ATC Healthcare Services, Inc. v. The Board of Education of the City of Chicago et al

Filing 93

MEMORANDUM Opinion and Order signed by the Honorable Edmond E. Chang on 9/30/2017: For the reasons stated in the Opinion, Defendants' motion to dismiss #71 is granted in part and denied in part. The motion to dismiss the Deceptive Trade Practices Act and the Consumer Fraud Act claims is granted, and this time the dismissals are with prejudice, because ATC has already amended the complaint. But the claim for tortious interference with economic advantage remains intact. The status hearing of 10/12/2017 remains as scheduled. The parties shall confer on a discovery schedule and file a joint Rule 26(f) report by 10/10/2017. At the least, Rule 26(a)(1) disclosures will be due by 10/23/2017, and the first round of written discovery requests shall be issued no later than that date. Emailed notice(Chang, Edmond)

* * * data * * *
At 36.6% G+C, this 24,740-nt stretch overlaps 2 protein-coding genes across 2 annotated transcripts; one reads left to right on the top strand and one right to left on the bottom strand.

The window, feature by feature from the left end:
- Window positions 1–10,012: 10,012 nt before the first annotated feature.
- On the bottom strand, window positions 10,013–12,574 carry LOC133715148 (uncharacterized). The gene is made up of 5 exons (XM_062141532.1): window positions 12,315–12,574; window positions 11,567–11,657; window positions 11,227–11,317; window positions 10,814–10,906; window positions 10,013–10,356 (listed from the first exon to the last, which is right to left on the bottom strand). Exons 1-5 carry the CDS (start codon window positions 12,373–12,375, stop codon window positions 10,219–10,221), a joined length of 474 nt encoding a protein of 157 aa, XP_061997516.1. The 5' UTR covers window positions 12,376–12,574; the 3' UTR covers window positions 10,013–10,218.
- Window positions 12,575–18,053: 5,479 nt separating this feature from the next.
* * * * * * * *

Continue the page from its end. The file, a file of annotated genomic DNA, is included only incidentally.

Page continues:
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UNITED STATES DISTRICT COURT FOR THE NORTHERN DISTRICT OF ILLINOIS EASTERN DIVISION ATC HEALTHCARE SERVICES, INC., ) ) ) ) ) ) ) ) ) ) ) Plaintiff, v. RCM TECHNOLOGIES, INC. and THE BOARD OF EDUCATION OF THE CITY OF CHICAGO, Defendants. No. 15 C 08020 Judge Edmond E. Chang MEMORANDUM OPINION AND ORDER ATC Healthcare Services brought this suit against a competitor, RCM Technologies, and the Board of Education of the City of Chicago (which runs the Chicago Public Schools, so call them “CPS”). In the initial complaint, ATC alleged violations of the Illinois Uniform Deceptive Trade Practices Act (UDTPA), 815 ILCS 510/2(a); the Illinois Consumer Fraud and Deceptive Business Practices Act (the Consumer Fraud Act), 815 ILCS 505/2; intentional interference with prospective economic advantage; breach of contract; and intentional interference with contract.1 R. 1, Compl.2 The claims arise from an alleged scheme by CPS and RCM to award the nurse-staffing contract for Chicago Public Schools to RCM and then have RCM 1The Court has subject matter jurisdiction over this case under 28 U.S.C. § 1332. The parties are completely diverse: ATC is a Georgia corporation, with its principal place of business in New York; RCM Technologies is a New Jersey corporation, with its principal place of business also there; and the Board of Education of the City of Chicago is a citizen of Illinois. R. 26. The amount in controversy exceeds $75,000. R. 51, Am. Compl. ¶ 6. 2Citations to the Court's docket are labeled as “R.” followed by the docket number, and the applicable page or paragraph number. 1 take over all of ATC’s nurses who were currently being used to staff the contract. Id. In June 2016, this Court dismissed the claims against RCM and CPS without prejudice. R. 47, 6/28/16 Opinion at 1. ATC has since filed an amended complaint asserting just the UDTPA, Consumer Fraud Act, and economic advantage claims. R. 51, Am. Compl. CPS and RCM again filed a joint motion to dismiss all the claims. R. 71, Mot. to Dismiss Am. Compl. For the reasons discussed below, the motion is granted in part and denied in part. I. Background For the purposes of this motion, the Court accepts as true the allegations in ATC’s amended complaint. Erickson v. Pardus, 551 U.S. 89, 94 (2007). ATC Healthcare Services, Inc. is a healthcare staffing company who Chicago Public Schools (CPS) had contracted with to provide in-school nurses for its students with disabilities and special needs. R. 51, Am. Compl. ¶¶ 1, 8. ATC and CPS initially entered the contract in 2006, and through a series of renewals, the contract was set to continue through the 2015-16 school year. Id. ¶¶ 8-10. But CPS had the right to terminate the contract at any time so long as it gave ATC notice. R. 51-1 Exh. 1, 2010 Contract at 17 (Section 10.3). The contract also provided CPS with significant discretion in regulating the nursing services, Am. Compl. ¶ 11, assigning nurses to students, and modifying those assignments, while ATC had to comply with all of CPS’ requirements unless it had a legitimate business reason to not do so, 2010 Contract at 5 (Section 2.2). 2 The nurses who ultimately provided the services were employees of ATC— contracted with and paid by ATC—not CPS. Am. Compl. ¶¶ 22-24. They provided a range of critical services to CPS students with disabilities and special needs, including “gastronomy tube feeding, tracheostomy care, ventilator care, medication through a nebulizer or other routes, assistance with range of motion and movement, the administration of medication, as well as urinary and bowel care.” Id. ¶ 19. These nurses had unique skills and training, such as language fluencies, that allowed them to work with ESL (English as a Second Language) and special needs children in Chicago schools. Id. ¶¶ 20-21. The nurses were at-will employees of ATC. Id. ¶ 24. But many of them had been with ATC for over two years, although their contracts had to be renewed for each school year. Id. ¶ 28. In November 2014, CPS decided to exercise its option to potentially terminate the contract and solicited bids from about 10 staffing firms, including ATC and Defendant RCM Technologies, for its outsourced nurse staffing needs. Am. Compl. ¶¶ 32-34. RCM claimed in its bid that it had “100 nurses ready” to staff the schools and that it would use a “rigorous interview, screening and evaluation process” to select nurses for assignments. Id. ¶ 39. But because continuity of care is so important for the children, RCM represented that it usually attempts to “inherit” or “take over” the nurses from the current provider, which it has historically done “on an annual basis” “with considerable ease.” Id. ¶¶ 37-38. ATC alleges that these representations were a lie intended to deceive the public into believing that the bidding process was not a sham. Am. Compl. ¶ 105. 3 Out of one side of its figurative mouth, ATC alleges, CPS had privately assured RCM that it was going to win the bid. Id. ¶ 48. At the same time, CPS acted as though it intended to continue working with ATC. Id. ¶ 52. When ATC sent CPS copies of its proposed 2015-2016 employment agreement, for example, a CPS official replied, “Thanks … . This looks great.” Id. ¶ 53. CPS also asked ATC for a list of all currently assigned nurses and which schools they were assigned to, and ATC complied. Id. ¶ 54. During this time, CPS delayed its vote on the bid, causing ATC to incur training and recruitment costs to staff nurses in accordance with its existing contract, which it was still obligated to fulfill. Id. ¶¶ 46-52. The first ATC heard that its contract was not going to be renewed was from a phone call on June 16, 2015, eight days before the Board publicly voted to approve RCM’s competing bid. Am. Compl. ¶ 56. CPS sent a letter stating the same the next day. Id. CPS would not give ATC any reason why it had opted not to award ATC the new contract despite ATC’s record of success, and according to ATC, never gave any indication that it was going to help RCM take over ATC’s nurses to fulfill the 20152016 staffing needs. Id. ¶ 51. In fact, CPS still requested new nursing assignments from ATC two days after it sent them the letter. Id. ¶ 58. After CPS formally voted to accept RCM’s proposal on June 24, 2015, Am. Compl. ¶ 63, CPS informed ATC that it would not need any of its nurses for the remainder of the summer but did not terminate ATC’s contract. Id. ¶¶ 64, 78. CPS also sent RCM the complete list of all of ATC’s nurses who were currently assigned to the schools, including the nurses’ contact information. Id. ¶ 65. RCM did not have 4 a formal contract in place with CPS but nevertheless began “aggressively soliciting” ATC’s nurses—in particular the ones who had worked at CPS for several years— offering them exclusive positions at CPS. Id. ¶ 66-67. RCM told them it was taking over their contracts, and CPS joined in, calling the nurses and the parents of the students, telling them that the nurses would need to work for RCM in order to keep their assignments. Id. ¶ 68. The solicitations grew more urgent as the school year approached. Am. Compl. ¶ 70. RCM implied that the nurses were already working for RCM by stating that they only needed to “confirm” their previous assignments. Id. ¶ 71. RCM also emailed the nurses—the email was marked “URGENT”—to tell them that they needed to be fingerprinted (though ATC had already done that), id. ¶ 72, and that they would receive referral bonuses for getting other nurses to sign up. Id. ¶ 76. ATC claims that this was a “ruse” to make the nurses think they were obligated to start working for RCM even though they were still ATC employees. Id. ¶ 73. But CPS still told ATC that it was reserving its rights under the 2015-2016 contract, so ATC might still have to provide nurses to some schools. Id. ¶ 78. Only two weeks before the start of the school year, on August 13, 2015, did CPS notify ATC that it was cancelling the contract, id. ¶ 77, and meanwhile RCM was still calling nurses to schedule them to assignments despite never hiring or screening them. Id. ¶ 81. RCM even implied that the solicitations were approved by ATC. Id. ¶ 82. 5 According to ATC, this led to problems on the first day of school. Am. Compl. ¶¶ 84-93. Scores of special needs children did not have nurses and were thus unable to attend class. Id. ¶ 92. This led to numerous calls to ATC from parents and school officials who, confused as to whether the nurses who were supposed to be assigned to the children were employed by ATC or RCM, asked where the nurses were. Id. ¶ 85-92. But ATC could only refer them to RCM and CPS, because ATC had no authority to send nurses. Id. ¶ 94. ATC alleges that all of these actions were part of an unfair and deceptive scheme between RCM and CPS to allow RCM to take over ATC’s contract and nurses. Am. Compl. ¶ 95. So ATC sued. The Court granted a motion to dismiss, but allowed ATC to file an amended complaint. The amended complaint asserts claims under the Illinois Uniform Deceptive Trade Practices Act (UDTPA), 815 ILCS 510/2(a); the Illinois Consumer Fraud and Deceptive Business Practices Act (the Consumer Fraud Act), 815 ILCS 505/2; and for intentional interference with prospective economic advantage. Am. Compl. RCM and CPS now jointly move to dismiss the remaining claims under Rule 12(b)(6). R. 71, Mot. to Dismiss Am. Compl. II. Legal Standard Under Federal Rule of Civil Procedure 8(a)(2), a complaint generally need only include “a short and plain statement of the claim showing that the pleader is entitled to relief.” Fed. R. Civ. P. 8(a)(2). This short and plain statement must “give the defendant fair notice of what the claim is and the grounds upon which it rests.” 6 Bell Atl. Corp. v. Twombly, 550 U.S. 544, 555 (2007). The Seventh Circuit has explained that this rule “reflects a liberal notice pleading regime, which is intended to ‘focus litigation on the merits of a claim’ rather than on technicalities that might keep plaintiffs out of court.” Brooks v. Ross, 578 F.3d 574, 580 (7th Cir. 2009) (quoting Swierkiewicz v. Sorema N.A., 534 U.S. 506, 514 (2002)). “A motion under Rule 12(b)(6) challenges the sufficiency of the complaint to state a claim upon which relief may be granted.” Hallinan v. Fraternal Order of Police of Chicago Lodge No. 7, 570 F.3d 811, 820 (7th Cir. 2009). “[W]hen ruling on a defendant’s motion to dismiss, a judge must accept as true all of the factual allegations contained in the complaint.” Erickson v. Pardus, 551 U.S. 89, 94 (2007); McGowan v. Hulick, 612 F.3d 636, 637 (7th Cir. 2010) (courts must accept all factual allegations as true and draw all reasonable inferences in the plaintiff’s favor). “[A] complaint must contain sufficient factual matter, accepted as true, to ‘state a claim to relief that is plausible on its face.’” Ashcroft v. Iqbal, 556 U.S. 662, 678 (2009) (quoting Twombly, 550 U.S. at 570). These allegations “must be enough to raise a right to relief above the speculative level.” Twombly, 550 U.S. at 555. And the allegations that are entitled to the assumption of truth are those that are factual, rather than mere legal conclusions. Iqbal, 556 U.S. at 679; McCauley v. City of Chicago, 671 F.3d 611, 616 (7th Cir. 2011). 7 III. Analysis A. Uniform Deceptive Trade Practices Act (Count 1) (Against CPS and RCM) ATC alleges that the attempted takeover of their nurses by CPS and RCM violated five sections of the Illinois Uniform Deceptive Trade Practices Act (UDTPA), 815 ILCS 510/2(a), Am. Compl. ¶ 98, the purpose of which is to “enjoin[] … trade practices which confuse or deceive the consumer.” Popp v. Cash Station, Inc., 613 N.E.2d 1150, 1156 (Ill. App. Ct. 1992) (emphasis added); see Menasha Corp. v. News Am. Mktg. In-Store, Inc., 238 F. Supp. 2d 1024, 1035 (N.D. Ill. 2003). The five sections which ATC alleges were violated state that “[a] person engages in a deceptive trade practice when, in the course of his or her business, vocation, or occupation, the person: … (2) causes likelihood of confusion or of misunderstanding as to the source, sponsorship, approval, or certification of goods and services; (3) causes likelihood of confusion or of misunderstanding as to affiliation, connection, or association with or certification by another; (4) uses deceptive representations or designations of geographic origin in connection with goods or services; (5) represents that goods or services have sponsorship, approval, characteristics, ingredients, uses, benefits, or quantities that they do not have or that a person has a sponsorship, approval, status, affiliation, or connection that he or she does not have; … (12) engages in any other conduct which similarly creates a likelihood of confusion or misunderstanding.” 815 ILCS 510/2(a); Am. Compl. ¶ 98. But ATC’s allegations fail to state a claim for relief under the Act. 8 RCM and CPS argue that, because the UDTPA only provides for injunctive relief, ATC must allege that it is likely to suffer harm in the future from the deceptive conduct unless the court issues the injunction. R. 72, Def. Br. to Am. Compl. at 9-10. Because ATC has not alleged any threat of future recruitment or confusion (at this point in time) about which company provides the staffing services, they argue, ATC has failed to state a claim. Id. In support, they rely on Int’l Star Registry of Ill. v. ABC Radio Network, Inc. 451 F. Supp. 2d 982, 991 (N.D. Ill. 2006), Murnik v. Kabo Chemicals, Inc., 1997 WL 567801, at *5 (N.D. Ill. Sept. 4, 1997), Lawyers Title Ins. Corp. v. Dearborn Title Corp., 904 F. Supp. 818, 822 (N.D. Ill. 1995), and Smith v. Prime Cable of Chicago, 658 N.E.2d 1325, 1337 (Ill. App. Ct. 1995), all of which dismissed claims under the UDTPA for not alleging a likelihood of future harm. Def. Br. to Am. Compl. at 9-10. For its part, ATC does not respond to CPS and RCM’s argument, which is enough to dismiss the claim by itself. Failure to respond to an argument in a motion to dismiss permits an inference of acquiescence to the argument which acts as a waiver. Cincinnati Ins. Co. v. E. Atl. Ins. Co., 260 F.3d 742, 747 (7th Cir. 2001) (holding that failure to respond to an argued interpretation of a contract, even one that was likely incorrect, constituted an acquiescence to that interpretation that acted as a waiver); Cent. States, Se. & Sw. Areas Pension Fund v. Midwest Motor Exp., Inc., 181 F.3d 799, 808 (7th Cir. 1999) (noting that “[a]rguments not developed in any meaningful way are waived”); see Alioto v. Town of Lisbon, 2009 WL 3757005, at *5 (E.D. Wis. Nov. 6, 2009) (dismissing claim for not responding to the 9 defendants’ arguments from their motion to dismiss), aff’d, 651 F.3d 715 (7th Cir. 2011). Even if ATC had not waived this argument, this Court would have held that ATC failed to state claim because it did not allege any future harm. The likelihood of future harm occurring absent an injunction is an element of liability on the claim, not merely a separate element of damages. Glazewski v. Coronet Ins. Co., 483 N.E.2d 1263, 1267 (Ill. 1985) (dismissing claim for not stating a cause of action under the UDTPA when the plaintiff did not allege they were “’likely to be damaged’ by the defendant’s conduct in the future”). ATC alleges only that CPS and RCM’s actions caused lost revenue, lost productivity, and damage to the relationships with its nurses. Am. Compl. ¶ 108. All of these losses occurred over two years ago, for the 2015-2016 school year. See Id. ¶ 80. ATC does not (of course) allege that they are currently the staffing provider for CPS and that, absent an injunction, CPS and RCM will continue to deceptively solicit nurses or cause revenue losses. Similarly, the injunctive relief that ATC requests is only to prohibit RCM from contacting ATC’s nurses in the future, stop CPS from giving out its nurses contact information, and stop CPS and RCM from recruiting any of its nurses. Id. But because CPS and RCM are not alleged to be likely to do that in the future, ATC fails to state a claim. Accordingly, the UDTPA claim is dismissed as to both Defendants.3 3Because the lack of allegations of a likelihood of future harm is dispositive on this claim, the Court does not need to consider whether likelihood of confusion is the sort of harm that is covered by the UDTPA. 10 B. Consumer Fraud Act (Count 2) (Against RCM Only) ATC next alleges that RCM’s efforts to take over its nurses violated the Illinois Consumer Fraud and Deceptive Business Practices Act. 815 ILCS 505/2; Compl. ¶¶ 109-22. The Court initially dismissed this claim for failing to sufficiently plead a connection (or, in the words of various opinions, “nexus”) between the wrongful acts alleged and consumer-protection concerns. 6/28/16 Opinion at 17. The Amended Complaint does not correct this flaw. The Consumer Fraud Act was primarily enacted to protect consumers, borrowers, and business persons from unfair methods of competitions. Robinson v. Toyota Motor Credit Corp., 775 N.E.2d 951, 960 (Ill. 2002). With that statutory purpose in mind, generally speaking only consumers can bring claims under the Act. Lefebvre Intergraphics, Inc. v. Sanden Mach. Ltd., 946 F. Supp. 1358, 1368 (N.D. Ill. 1996). But businesses can bring claims under the act in two specific circumstances. Id. The first scenario—when a business is the end consumer of a product–is not applicable here. Vulcan Golf, LLC v. Google Inc., 552 F.Supp.2d 752, 777 (N.D.Ill.2008). But the second situation–whether the challenged conduct “involves trade practices addressed to the market generally or otherwise implicates consumer protection concerns”—is potentially at issue. Downers Grove Volkswagen, Inc. v. Wigglesworth Imports, Inc., 546 N.E.2d 33, 41 (Ill. App. Ct. 1989). To implicate consumer protection concerns, there must be a connection between the alleged misconduct and the wider marketplace, as well as a connection between the requested relief and consumers generally. Brody v. Finch Univ. of Health Scis./The 11 Chicago Med. Sch., 698 N.E.2d 257, 269 (Ill. App. Ct. 1998). Although ATC again attempts to make allegations to this effect, they still fall short. First, ATC argues that the Act should be broadly construed to eradicate deceptive and unfair business practices generally. R. 77, Pl. Resp. Br. for Am. Compl. at 16. Because the practices engaged in by RCM and CPS were unfair, ATC argues, the Act should cover them. Id. But this argument fails to address the purpose of the statute, as interpreted by Illinois state courts: to protect consumers. Web Commc'ns Grp., Inc. v. Gateway 2000, Inc., 889 F. Supp. 316, 323 (N.D. Ill. 1995) (citing cases). The Consumer Fraud Act is already more expansive and allows for more remedies than common law fraud and breach of contract claims. Lake Cty. Grading Co. of Libertyville v. Advance Mech. Contractors, Inc., 275 Ill. App. 3d 452, 459, 654 N.E.2d 1109, 1115-16 (1995). So a broad reading of the statute to cover any unfair practice would expansively empower courts to author an unmoored betterbusiness code of competition. Requiring a connection between the requested relief and consumers is thus important because it ensures that non-consumers do not expand the Consumer Fraud Act beyond its intended purpose. See Lake Cty. Grading, 275 Ill. App. 3d 452, 459, 654 N.E.2d 1109, 1115-16 (noting that courts have consistently resisted attempts to bring breach of contract claims under the Act by requiring that the alleged conduct implicate these concerns). ATC’s argument that unfair conduct generally should state a cause of action—even when it does not affect consumers—is thus not persuasive. 12 ATC next argues that RCM targeted deceptions at the families of CPS students and that these families were affected by the deception. Pl. Resp. Br. for Am Compl. at 17. But most of the statements made by RCM in the bidding process (ATC lists tem in paragraph 39 of the Amended Complaint) are merely competitive puffery, not actual statements of fact, and cannot constitute actionable deceptive statements by themselves. The only arguably false or deceptive statement (and one that was capable of being verified one way or the other) that was made during the bidding process is that RCM had “100 nurses ready” to staff CPS schools as part of its bid. Am. Compl. ¶ 39. ATC alleges that this statement was made to “the public at large” because it was made to CPS. But ATC offers no support that a statement made to a government entity in a bidding process qualifies as a statement made to end users of the contracted-for services. So far as the Amended Complaint alleges, RCM did not market the bid to parents and students, and the representation was only public because the bidding process was public. The alleged misrepresentation was directed at CPS, and throughout the complaint, ATC alleges that CPS was in on the scheme. See, e.g., id. ¶ 44 (alleging that CPS and RCM officials were planning to execute the takeover scheme). So even if the students are consumers for purposes of the Consumer Fraud Act, they were not directly implicated by the misconduct—that is, the alleged misrepresentation. And the relief requested— ATC’s lost profits and ATC’s costs in losing nurses—also has zero connection to the alleged adverse effects on the students. 13 To be sure, some cases have held that it is possible to state a valid claim in a business-to-business suit involving a deceptive act that flowed downstream to consumers. See YCB Int’l, Inc. v. UCF Trading Co., 2010 WL 4781871 (N.D. Ill. Nov. 10, 2010); Stickle Enterprises, Ltd. v. CPC Int’l, Inc., 1997 WL 767301 (N.D. Ill. Dec. 3, 1997). But those cases are different from this one. In YCB, the plaintiffdistributor was the direct recipient of the misrepresentation about the origin of ball bearings. YCB Int’l, 2010 WL 4781871 at *1. Here, CPS played that role—the direct recipient of the misrepresentation—not ATC. So the plaintiff in YCB was thus harmed directly by the misrepresentation (the ball bearings were of inferior quality), and that harm was passed on to consumers in the form of products that had incorporated the inferior ball bearings. Id. at *1, *5. In Stickle, misrepresentations about the use of contaminated grain pellets were again made directly to the claimant, CPC (which brought a counterclaim after being sued), and those misrepresentations would have directly harmed CPC by damaging its reputation in the marketplace and also would have harmed consumers by introducing contaminated feed into the market. Stickle, 1997 WL 767301 at *2, *4. In contrast, the middleman here, CPS—the direct recipient of the misrepresentation—is not the plaintiff and was not deceived or harmed by the alleged misrepresentation. Again, it is true that a business’s actions, when akin to a consumer’s actions, can help establish the necessary link to consumer harm and trigger the Consumer Fraud Act. Brody v. Finch Univ. of Health Sciences, 698 N.E.2d 257, 269 (Ill. App. Ct. 1998). The injured distributors in YCB and Stickle 14 satisfied that standard. But here, ATC’s alleged suffering at the hands of RCM, and the relief that ATC seeks (its own lost profits and costs), are dissimilar to the distributors in those two cases. The Court thus grants RCM’s motion to dismiss Count 2 for failing to have a sufficient connection to consumer protection concerns.4 C. Interference with Economic Advantage (Count 3) (Against both RCM and CPS) In Count 3, ATC alleges that RCM and CPS intentionally interfered with ATC’s prospective economic advantage by soliciting its nurses to come work for RCM. Am. Compl. ¶ 127. In the prior Opinion, the Court noted that ATC had sufficiently pled the first two elements of this common law tort: (1) the plaintiff must have a reasonable expectancy of a valid business relationship with a third party; and (2) the defendant must know about it. 6/28/2016 Opinion at 19 (relying on Fellhauer v. City of Geneva, 568 N.E.2d 870, 878 (1991), and Lynch Ford, Inc. v. Ford Motor Co., Inc., 957 F. Supp. 142, 145–46 (N.D.Ill.1997)). But the Court dismissed the claim for failing to plead the fourth element—the interference must injure the plaintiff—because the plaintiff did not allege that any nurses actually left their employment with ATC because of the solicitations. 6/28/2016 Opinion at 20 (citing Dowd & Dowd, Ltd. v. Gleason, 693 N.E.2d 358, 371 (Ill. 1998)). In the It is worth noting that RCM argues that the students are the “beneficiaries of the nursing services” rather than “consumer[s] of the staffing services.” RCM’s Br. at 6 (emphasis omitted). Although the Court need not decide this issue because the Consumer Fraud Act is not triggered, regardless of the students’ classification, the Court was probably wrong to say, in the prior Opinion, that the students were the actual consumers of the services. 6/28/16 Opinion at 17. The Consumer Fraud Act defines consumers as those who “purchase[] or contract[] for the purchase of” services. 815 ILCS 505/1(e). That would be CPS in this scenario, not the students themselves. 4 15 Amended Complaint, ATC has fixed this flaw by adding the allegation that dozens of ATC employees actually terminated their employment with ATC. Am. Compl. ¶ 126. RCM and CPS now argue that ATC has failed to sufficiently allege damages because it did not allege that they were not able to fill other contracts with other clients due to the lost employees. Def. Br. to Am. Compl. at 15. But as this prior Opinion explained, ATC only needs to plead that they lost their employment relationship with their nurses to state a claim. 6/28/2016 Opinion at 20. Illinois courts have held that maliciously inducing at-will employees to leave their employment states a cause of action for the claim without discussing, at the pleading stage, the downstream effects of damages. See ABC Trans Nat. Transp., Inc. v. Aeronautics Forwarders, Inc., 413 N.E.2d 1299, 1305–06 (Ill. App. Ct. 1980); B. R. Paulsen & Co. v. Lee, 237 N.E.2d 793, 796 (Ill. App. Ct. 1968). No doubt damages will be explored during discovery and probably contested as the case progresses, but at this stage of the case, this element of the claim is sufficiently pled. RCM and CPS also contend that ATC has failed to allege that they have intentionally interfered with the expectancy. Def. Br. to Am. Compl. at 15. They claim that the term “actively recruited” is a conclusion and not a factual allegation. Id. But this argument fails to take into account the rest of the allegations throughout the Amended Complaint. For example, ATC specifically alleges that both RCM and CPS made false representations to the nurses that their positions were confirmed and that needed to contact RCM for scheduling purposes only. Am. 16 Compl. ¶¶ 71, 79. These are intentional acts which, when construed in the light most favorable to ATC, state a plausible claim for tortious interference. Finally, RMC and CPS argue that ATC has not overcome the competitor’s privilege. Def. Br. to Am. Compl. at 15-18. But this does not take into account that competitor’s privilege is an affirmative defense to tortious interference with business advantage. Gen. Motors Corp. v. State Motor Vehicle Review Bd., 862 N.E.2d 209, 220 (Ill. 2007). It would be one thing if Illinois law placed on a plaintiff the burden to plead a complaint in such a way as to defeat the competitor’s privilege. But the Illinois Supreme Court classifies the competitor’s privilege as an affirmative defense. Id. ATC is generally not required to plead around an affirmative defense to survive a motion to dismiss. U.S. Gypsum Co. v. Indiana Gas Co., 350 F.3d 623, 626 (7th Cir. 2003); Serv. By Air, Inc. v. Phoenix Cartage & Air Freight, LLC, 78 F. Supp. 3d 852, 868-69 (N.D. Ill. 2015). The case cited by CPS and RCM, Flexicorps, Inc. v. Trend Technologies, Inc., is thus distinguishable, because it was decided on summary judgment. 2002 WL 31018353, at *12 (N.D. Ill. Sept. 10, 2002). To be sure, sometimes a meritorious affirmative defense can be so readily obvious on the fact of the complaint that a Rule 12(b)(6) dismissal is allowed. Int’l Mktg., Ltd. v. Archer-Daniels-Midland Co., Inc., 192 F.3d 724, 731 (7th Cir. 1999). But ATC has not pled itself out of court in the Amended Complaint. In International Marketing, the plaintiff (IML) included an allegation that the defendant falsely represented that IML did not have a direct contact for supplying a commodity. Id. at 732. The court noted that this allegation would have been sufficient to state a tortious 17 interference with prospective advantage claim even though it does not reference spite or malice because the statement does not have a competitive motivation, but IML made this allegation only in reference to its contract claims. Id. Here, ATC has added the allegation that CPS concealed the scheme between it and RCM so that ATC would continue to pay the expenses of training and vetting the nurses even though both CPS and RCM intended to take over the nurses. Am. Compl. ¶ 45. It remains to be seen whether those facts alone would be enough to survive the summary judgment stage (as distinct from the plausibility standard applied at this pleading stage), but for now the allegation does suggest more than mere competitive motive to survive a dismissal motion. If true, then that conduct went beyond mere competitive motive and instead plausibly represents an attempt to inflict extra costs on ATC. The claim for interference with economic advantage survives the motion to dismiss. D. Illinois Tort Immunity Act Finally, CPS argues that the Local Governmental and Governmental Employees Tort Immunity Act, 745 ILCS 10/1-101 et seq., provides the Board with immunity against the economic-advantage claim. In particular, CPS cites to four sections of the Tort Immunity Act. But none of them apply, at least not to all the allegations comprising the tortious interference claim. First, Section 2-106 immunizes only “oral” promises or misrepresentations. Some of the alleged misrepresentations to ATC’s nurses were in writing, including via email. Am. Compl. ¶ 72. As discovery progresses and a finite set of facts comprising the claim 18 becomes clear, it might very well be that the basis for CPS’s liability will be narrowed (and jury instructions to that effect would be appropriate). But dismissal of the claim is inappropriate because of the alleged written communications. Second, Section 2-210 immunizes “negligent” misrepresentations, whether in writing or made orally. But the allegations, which much be accepted as true, plausibly set for an intentional interference with economic advantage, comprised of intentional misrepresentations to ATC’s nurses. Again, CPS might well be entitled to a jury instruction to ensure that the jury does not premise liability on negligence. But this section does not help CPS dismiss the entirety of the claim. Third, Section 2-107 immunizes local governments against libel or slander. But that is not the surviving claim. Tortious interference with economic advantage does not necessarily rely on libelous or slanderous statements, and indeed that is not what ATC is alleging when it says that Defendants essentially tricked ATC’s nurses into thinking that they had already become RCM employees. So this section too does not defeat the claim. Fourth and finally, Section 2-201 immunizes local governments against claims premised on their employees’ policy determinations and exercises of discretion. It would be one thing if the tortious interference claim sought to challenge CPS’s decision to award the staffing contract to RCM. That decision would be a prototypical policy determination and an exercise of discretion. But that is not what ATC targets with the tortious interference claim. Instead, ATC seeks relief for CPS’s alleged interference with ATC’s employment relationship with its 19 nurses, and those allegations are independent of the policy decision to terminate the contract with ATC and award it to RCM. None of the immunities apply, at least not entirely to defeat the tortious interference claim. IV. Conclusion For the reasons discussed, the motion to dismiss the Deceptive Trade Practices Act and the Consumer Fraud Act claims is granted, and this time the dismissals are with prejudice, because ATC has already amended the complaint. But the claim for tortious interference with economic advantage remains intact. The status hearing of October 12, 2017, remains as scheduled. The parties shall confer on a discovery schedule and file a joint Rule 26(f) report by October 10, 2017. At the least, Rule 26(a)(1) disclosures will be due by October 23, 2017, and the first round of written discovery requests shall be issued no later than that date. ENTERED: s/Edmond E. Chang Honorable Edmond E. Chang United States District Judge DATE: September 30, 2017 20